By: D. Saravanan

Senior Lecturer
Department of Textile Technology
Bannari Amman Institute of Technology
Sathyamangalam 638 401 Erode Dist.

Introduction

In the recent years, the garment dyeing has been slowly emerging as a process to meet the ephemeral fashion trends adopted by the consumers and new machines and methods have made this process to wear a brighter future for it. However, the garment dyeing is not coming without any strings attached to its, the cautions are often pronounced in terms of fabrics and their preparation, accessories used in the garments for safe operation. Along with raw stock dyeing, yarn dyeing and piece dyeing, garment dyeing has also taken its place as another form of dyeing textiles. In the case of garment dyeing, the volume of popular and unpopular colours can be increased or decreased as envisaged from the market requirements.

Garment Dyeing

Garment dyeing may be defined [1] as the �application of colour to fully fashioned apparel articles, may be in the form of garments cut and sewn either prepared or unprepared knitted fabrics and then dyed, garments and / or components knitted from either prepared or unprepared yarn and then dyed, garments manufactured from either prepared or unprepared woven fabric and then dyed and mixed fabric garments i.e. woven and knitted fabrics manufactured from prepared fabrics and then dyed�. The benefits of processing good through garment dyeing procedure revolve around quick response and improved inventory control. Differentiation is made between garment dyeing and hosiery dyeing where socks and ladies stockings have been dyed in the prepared form [2]. Garment dyeing is the obvious way to meet the needs i.e. quick response to fashion change, lead times have been reduced to 4 to 5 days from 2 to 3 weeks as minimum with other processing routes (Fig. 1) [3].


Greige / PFD Garments

Garments are made from either �greige� or �prepared� fabrics. The technique involved in garments is the same as the standard exhaust procedures of the dyes, except for pigments. Garment dyeing articles include hosiery, socks, sportwear, shirts, T-shirts, trousers, bath robes, bath mats, throw rugs. Dyeing of garments made from polyamide and their blends [4 - 8], acrylics, polyesters and mixtures of these fibres have discussed in the past.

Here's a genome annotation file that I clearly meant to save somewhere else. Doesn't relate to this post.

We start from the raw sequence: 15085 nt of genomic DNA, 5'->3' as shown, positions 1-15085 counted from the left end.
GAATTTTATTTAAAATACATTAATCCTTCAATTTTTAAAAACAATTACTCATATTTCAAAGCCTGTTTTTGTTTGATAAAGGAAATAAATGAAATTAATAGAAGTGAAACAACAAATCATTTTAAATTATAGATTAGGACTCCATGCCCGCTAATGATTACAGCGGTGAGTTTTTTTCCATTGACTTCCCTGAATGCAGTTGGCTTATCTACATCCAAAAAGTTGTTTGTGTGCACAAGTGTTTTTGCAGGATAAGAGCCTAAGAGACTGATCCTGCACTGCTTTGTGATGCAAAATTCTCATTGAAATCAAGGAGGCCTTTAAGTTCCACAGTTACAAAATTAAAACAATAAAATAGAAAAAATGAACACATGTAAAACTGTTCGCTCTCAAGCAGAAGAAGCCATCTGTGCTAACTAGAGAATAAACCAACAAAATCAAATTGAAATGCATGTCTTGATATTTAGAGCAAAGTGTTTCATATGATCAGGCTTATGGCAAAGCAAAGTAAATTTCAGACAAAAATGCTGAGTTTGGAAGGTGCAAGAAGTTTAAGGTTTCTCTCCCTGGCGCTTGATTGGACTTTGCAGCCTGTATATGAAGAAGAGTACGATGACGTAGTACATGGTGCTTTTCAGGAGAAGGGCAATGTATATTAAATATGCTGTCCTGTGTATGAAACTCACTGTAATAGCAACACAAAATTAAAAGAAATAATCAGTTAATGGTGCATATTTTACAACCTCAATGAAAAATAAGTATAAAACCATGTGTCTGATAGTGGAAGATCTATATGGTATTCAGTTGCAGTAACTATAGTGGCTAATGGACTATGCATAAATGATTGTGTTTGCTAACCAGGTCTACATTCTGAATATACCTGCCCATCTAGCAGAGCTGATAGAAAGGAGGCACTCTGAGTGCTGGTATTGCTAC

Dyeing of cotton is more suitable for relaxed look associated with casual wear and leisurewear garments. In greige fabric garments, a full scour / bleach procedure is recommended [9] with the following recipe shown in the Table 1.

In the case of PFD (prepared for dyeing) garments, a small amount of chemicals is used to enhance the processing such as softeners, anti-curls; lubricants must be removed to ensure proper dyeing. After 10 minutes run at 80 � 90o F, 5.0 � 8.0% of 50% NaOH is added and treated for 30 � 45 minute at 205o F.

The dyeing of the garments requires more care than the dyeing of the fabric, though there is very little difference in the dyeing procedures. This is due to the fact that processing of garments involves value added goods. The entire garment dyeing activities may be broken down in to four categories namely fully fashioned garment dyeing carried out by major dyers and finishers, cut and sewn garment covering woven and knitted fabrics, dyeing of 100% cotton goods for boutique trade suitable for hand washing and washing, desizing, bleaching denim goods, leading to stone wash, snow wash, over dyeing and highlighting effects.

Review on denim garment processing has been carried out many authors in the past [10]. A multi-colour splatter effect called �splatter dyeing� has been made possible on denim garments without necessity of tieing or knotting, using wash-fast reactive dyes combining, exhaust dyeing, pad-batch and printing technologies [10]. A technique for estimating the fraction of the total perceived colour depth in the denim fabrics has been developed where more than one colour is used in the same fabric [3]. Since the majority of garments, currently, being dyed are constructed from cotton fabrics, reactive and direct dyes are the most popular classes though other classes are also used to some extent e.g. sulphur and vat dyes [9, 11, 12, 13].

Reactive dyes appear to be very much attractive in the dyeing of cotton garments similar to fabric dyeing [14, 15]. Dyeing of cotton fabrics with sulphur dyes require more precautions to avoid damage to the garments; presence of impurities like iron up to 20 ppm may alter the yield [16] and also adversely affects copper containing buttons.